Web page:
NBA

NBA Introduces Rule Change to Avoid Hacking

NBA Introduces Rule Change

NBA Introduces Rule Change to Stop Hack-a-Strategy

NBA Introduces Rule Change

NBA Introduces Rule Change

The 1995 Eastern Conference Semi-Finals pitted the Indiana Pacers and The New York Knicks. Both teams played an old school rugged style of basketball that featured big men going toe to toe and guards unafraid to drive the lane and bump bodies.

It was a great series and a brutal one to watch at the same time. In all 7 games combined, there was 429 free throw attempts. The pace of the game sometimes slowed to a mind numbing halt.

That same year was the start of the dominance of Shaquille O’Neal. The big man was difficult to handle — except at the free throw line, where he was more reminiscent of the near sighted Mr. Magoo. Mismatches underneath inevitably led to giving Shaq the hammer across the forearms so his invincibility around the basket could be taken to 15ft. Hack-a Shaq was officially invented, although it was nothing new. It just sounded new because it rhymed and no one had ever seen someone as large as Shaq before and as bad as he was from the free throw line. However, in no series that Shaq was in that year were there over 400 free throw attempts.

The Knicks and Pacers series was way more brutal and it wasn’t the only playoff series in 1995 that had over 400 foul shots taken in a game. The Suns and Rockets had over 400 in the West. Too many foul shots in a game can make viewing difficult to watch. The NBA has tried to let some calls go from time to time, much to the fans chagrin, especially of the home team. For comparison purposes, the most free throws in any series last season went to the Oklahoma City Thunder and the Golden State Warriors with a combined 366.

Last NBA season drew the attention of many critics as the Hack-a-Shaq technique has been deployed against some of the big men. Deandre Jordan and Andre Drummond see this quite a bit as their free throw percentages waver around the 40% mark. Many have called for rule changes to help curb these numbers from trending back into the mid 1990’s numbers of hundred of free throws per game. Not only does it slow play, but many fans have to turn they’re heads from watching the B horror film being shown at the free throw line.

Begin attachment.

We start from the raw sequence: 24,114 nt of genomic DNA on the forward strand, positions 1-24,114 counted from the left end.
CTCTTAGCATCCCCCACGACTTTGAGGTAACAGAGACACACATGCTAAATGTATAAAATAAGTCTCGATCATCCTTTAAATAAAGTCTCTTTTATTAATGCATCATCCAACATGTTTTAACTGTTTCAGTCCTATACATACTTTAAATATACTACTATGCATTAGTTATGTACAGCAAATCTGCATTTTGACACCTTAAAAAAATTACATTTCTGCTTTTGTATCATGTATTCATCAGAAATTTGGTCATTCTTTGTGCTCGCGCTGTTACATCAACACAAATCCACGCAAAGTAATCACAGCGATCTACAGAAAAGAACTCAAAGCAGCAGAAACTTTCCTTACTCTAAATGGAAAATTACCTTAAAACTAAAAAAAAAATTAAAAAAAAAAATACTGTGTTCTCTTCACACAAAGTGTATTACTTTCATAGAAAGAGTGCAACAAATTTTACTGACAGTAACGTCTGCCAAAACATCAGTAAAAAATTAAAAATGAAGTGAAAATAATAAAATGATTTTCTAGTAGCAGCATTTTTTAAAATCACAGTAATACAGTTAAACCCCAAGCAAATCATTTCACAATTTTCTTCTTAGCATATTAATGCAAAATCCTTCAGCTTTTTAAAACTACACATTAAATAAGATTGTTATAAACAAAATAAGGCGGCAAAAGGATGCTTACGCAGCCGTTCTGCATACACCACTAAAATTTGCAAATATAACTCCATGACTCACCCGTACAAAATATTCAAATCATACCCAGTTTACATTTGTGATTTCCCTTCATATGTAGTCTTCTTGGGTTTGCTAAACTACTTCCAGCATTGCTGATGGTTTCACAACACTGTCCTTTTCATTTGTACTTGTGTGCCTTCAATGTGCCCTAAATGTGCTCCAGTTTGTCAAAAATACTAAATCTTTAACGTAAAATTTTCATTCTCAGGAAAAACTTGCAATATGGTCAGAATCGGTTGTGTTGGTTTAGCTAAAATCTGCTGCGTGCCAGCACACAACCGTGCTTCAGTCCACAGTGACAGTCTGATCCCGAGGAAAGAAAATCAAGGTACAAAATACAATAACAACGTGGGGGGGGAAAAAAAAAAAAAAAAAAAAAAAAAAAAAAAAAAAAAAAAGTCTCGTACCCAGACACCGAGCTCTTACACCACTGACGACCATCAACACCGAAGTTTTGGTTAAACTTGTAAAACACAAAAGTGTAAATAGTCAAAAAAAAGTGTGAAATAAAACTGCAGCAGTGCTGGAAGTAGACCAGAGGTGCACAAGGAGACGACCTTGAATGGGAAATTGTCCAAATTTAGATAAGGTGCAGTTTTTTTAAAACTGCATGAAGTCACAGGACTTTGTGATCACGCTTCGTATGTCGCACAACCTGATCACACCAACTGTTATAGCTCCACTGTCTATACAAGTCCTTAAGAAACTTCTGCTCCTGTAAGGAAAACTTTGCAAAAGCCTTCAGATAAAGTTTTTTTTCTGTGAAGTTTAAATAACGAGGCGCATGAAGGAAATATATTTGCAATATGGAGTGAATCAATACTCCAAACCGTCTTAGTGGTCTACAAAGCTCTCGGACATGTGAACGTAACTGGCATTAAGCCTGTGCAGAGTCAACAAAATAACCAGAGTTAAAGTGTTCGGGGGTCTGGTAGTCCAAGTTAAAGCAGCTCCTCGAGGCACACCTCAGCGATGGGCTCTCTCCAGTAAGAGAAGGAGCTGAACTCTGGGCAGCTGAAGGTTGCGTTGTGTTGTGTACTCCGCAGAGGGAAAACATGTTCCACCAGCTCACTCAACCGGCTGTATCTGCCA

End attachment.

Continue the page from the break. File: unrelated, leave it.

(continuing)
Finally Taking a Step Forward

The NBA released a statement recently from their meetings about a slight rule change that may help ease the amount of off the ball fouls as time winds down each quarter. The rule change states that “away-from-the-play fouls applicable to the last two minutes of the fourth period (and last two minutes of any overtime) — pursuant to which the fouled team is awarded one free throw and retains possession of the ball — will be extended to the last two minutes of each period.”

It will also include defensive fouls committed before the ball is even inbounded, as well as making it an automatic flagrant for “dangerous or excessively hard deliberate fouls”. These types of fouls were sometimes called flagrant, but were never automatic.

Basically, you Hack-a-Deandre this time and he gets to only embarrass himself once and the Clippers get the ball back. It doesn’t sound like much of a change, but who the heck wants to give the ball back to Chris Paul a second time?

Teams try to use the fouling technique to regain possession of the ball and to award themselves the last shot. But sometimes it’s to the detriment of the viewer which really isn’t fair. But the commissioner stated that this rule change was a compromise, but ultimately 2/3 of the teams did vote it in.

“I definitely do not accept [the] premise that it is cosmetic and we wouldn’t have done it if it was only a cosmetic change. Nobody suggested that we will never have to discuss this again,” Silver was quoted saying.

Hopefully this means we won’t have to sit through any more 400 free throw games. I’d rather watch a B horror film.

(NBA Introduces Rule Change)(NBA Introduces Rule Change)

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